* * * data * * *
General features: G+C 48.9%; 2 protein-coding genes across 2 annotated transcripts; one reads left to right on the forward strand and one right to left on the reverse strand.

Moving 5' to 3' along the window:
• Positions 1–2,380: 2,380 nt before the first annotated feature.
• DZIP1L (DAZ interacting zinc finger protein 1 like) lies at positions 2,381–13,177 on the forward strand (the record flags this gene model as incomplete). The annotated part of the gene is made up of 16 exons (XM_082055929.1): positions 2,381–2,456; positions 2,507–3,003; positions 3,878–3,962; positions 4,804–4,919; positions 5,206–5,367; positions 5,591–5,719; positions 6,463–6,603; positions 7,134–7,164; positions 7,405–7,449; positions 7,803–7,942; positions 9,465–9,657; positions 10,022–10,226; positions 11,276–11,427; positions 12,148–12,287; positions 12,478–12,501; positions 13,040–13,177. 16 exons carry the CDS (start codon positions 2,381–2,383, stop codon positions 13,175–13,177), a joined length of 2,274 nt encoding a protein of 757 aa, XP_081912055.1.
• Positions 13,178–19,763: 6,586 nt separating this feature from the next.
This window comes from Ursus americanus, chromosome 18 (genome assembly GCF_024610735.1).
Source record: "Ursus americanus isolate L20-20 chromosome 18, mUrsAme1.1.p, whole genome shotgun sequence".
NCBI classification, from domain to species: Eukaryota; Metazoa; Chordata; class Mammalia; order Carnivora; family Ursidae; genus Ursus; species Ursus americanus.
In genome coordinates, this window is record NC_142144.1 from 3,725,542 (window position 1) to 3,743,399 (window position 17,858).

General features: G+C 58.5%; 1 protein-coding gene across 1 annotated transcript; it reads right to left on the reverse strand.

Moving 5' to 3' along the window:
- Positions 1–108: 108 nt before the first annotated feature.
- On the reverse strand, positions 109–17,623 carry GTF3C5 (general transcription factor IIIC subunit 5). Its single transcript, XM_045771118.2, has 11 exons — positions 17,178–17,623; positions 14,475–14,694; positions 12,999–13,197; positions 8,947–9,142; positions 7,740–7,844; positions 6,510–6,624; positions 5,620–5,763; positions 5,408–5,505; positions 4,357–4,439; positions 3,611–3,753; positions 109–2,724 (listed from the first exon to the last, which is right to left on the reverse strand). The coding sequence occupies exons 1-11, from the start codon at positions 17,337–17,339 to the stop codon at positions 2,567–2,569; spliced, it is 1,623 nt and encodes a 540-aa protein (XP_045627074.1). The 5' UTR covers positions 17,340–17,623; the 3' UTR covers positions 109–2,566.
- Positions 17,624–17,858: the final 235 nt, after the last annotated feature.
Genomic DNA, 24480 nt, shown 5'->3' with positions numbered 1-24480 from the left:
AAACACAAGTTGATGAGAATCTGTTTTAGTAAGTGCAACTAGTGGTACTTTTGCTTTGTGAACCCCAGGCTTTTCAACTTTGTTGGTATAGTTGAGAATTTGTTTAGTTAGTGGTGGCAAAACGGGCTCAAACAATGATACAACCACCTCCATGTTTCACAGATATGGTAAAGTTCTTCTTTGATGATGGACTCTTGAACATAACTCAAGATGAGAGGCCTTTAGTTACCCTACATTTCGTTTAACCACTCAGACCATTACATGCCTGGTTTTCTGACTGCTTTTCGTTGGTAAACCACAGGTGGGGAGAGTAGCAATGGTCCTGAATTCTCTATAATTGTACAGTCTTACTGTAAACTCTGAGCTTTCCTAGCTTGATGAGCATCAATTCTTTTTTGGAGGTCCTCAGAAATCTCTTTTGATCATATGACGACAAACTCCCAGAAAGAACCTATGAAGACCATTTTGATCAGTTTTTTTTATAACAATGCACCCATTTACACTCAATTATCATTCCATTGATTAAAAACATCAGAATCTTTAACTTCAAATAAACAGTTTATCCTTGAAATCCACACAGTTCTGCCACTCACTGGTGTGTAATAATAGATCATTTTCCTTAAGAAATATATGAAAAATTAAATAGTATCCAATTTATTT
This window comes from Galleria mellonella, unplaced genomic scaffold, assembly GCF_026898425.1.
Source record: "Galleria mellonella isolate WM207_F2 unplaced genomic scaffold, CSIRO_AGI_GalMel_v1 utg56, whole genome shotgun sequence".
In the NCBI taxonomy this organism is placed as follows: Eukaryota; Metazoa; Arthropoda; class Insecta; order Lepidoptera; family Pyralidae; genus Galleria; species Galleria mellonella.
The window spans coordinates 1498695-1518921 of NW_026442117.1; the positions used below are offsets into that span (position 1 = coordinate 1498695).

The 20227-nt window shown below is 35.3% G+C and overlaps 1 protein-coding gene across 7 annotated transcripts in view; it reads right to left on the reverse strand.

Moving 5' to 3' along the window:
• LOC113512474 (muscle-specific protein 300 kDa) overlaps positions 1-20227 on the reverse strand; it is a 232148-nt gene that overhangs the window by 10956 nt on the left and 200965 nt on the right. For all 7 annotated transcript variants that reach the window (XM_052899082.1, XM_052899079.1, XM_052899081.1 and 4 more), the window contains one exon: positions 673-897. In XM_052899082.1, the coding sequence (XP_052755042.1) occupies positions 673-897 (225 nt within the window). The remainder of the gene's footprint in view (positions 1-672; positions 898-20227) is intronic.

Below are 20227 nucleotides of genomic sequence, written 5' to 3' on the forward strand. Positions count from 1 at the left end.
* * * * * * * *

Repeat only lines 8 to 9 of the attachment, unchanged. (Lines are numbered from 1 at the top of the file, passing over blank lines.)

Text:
NCBI classification, from domain to species: Eukaryota; Metazoa; Chordata; class Mammalia; order Carnivora; family Ursidae; genus Ursus; species Ursus americanus.
In genome coordinates, this window is record NC_142144.1 from 3,725,542 (window position 1) to 3,743,399 (window position 17,858).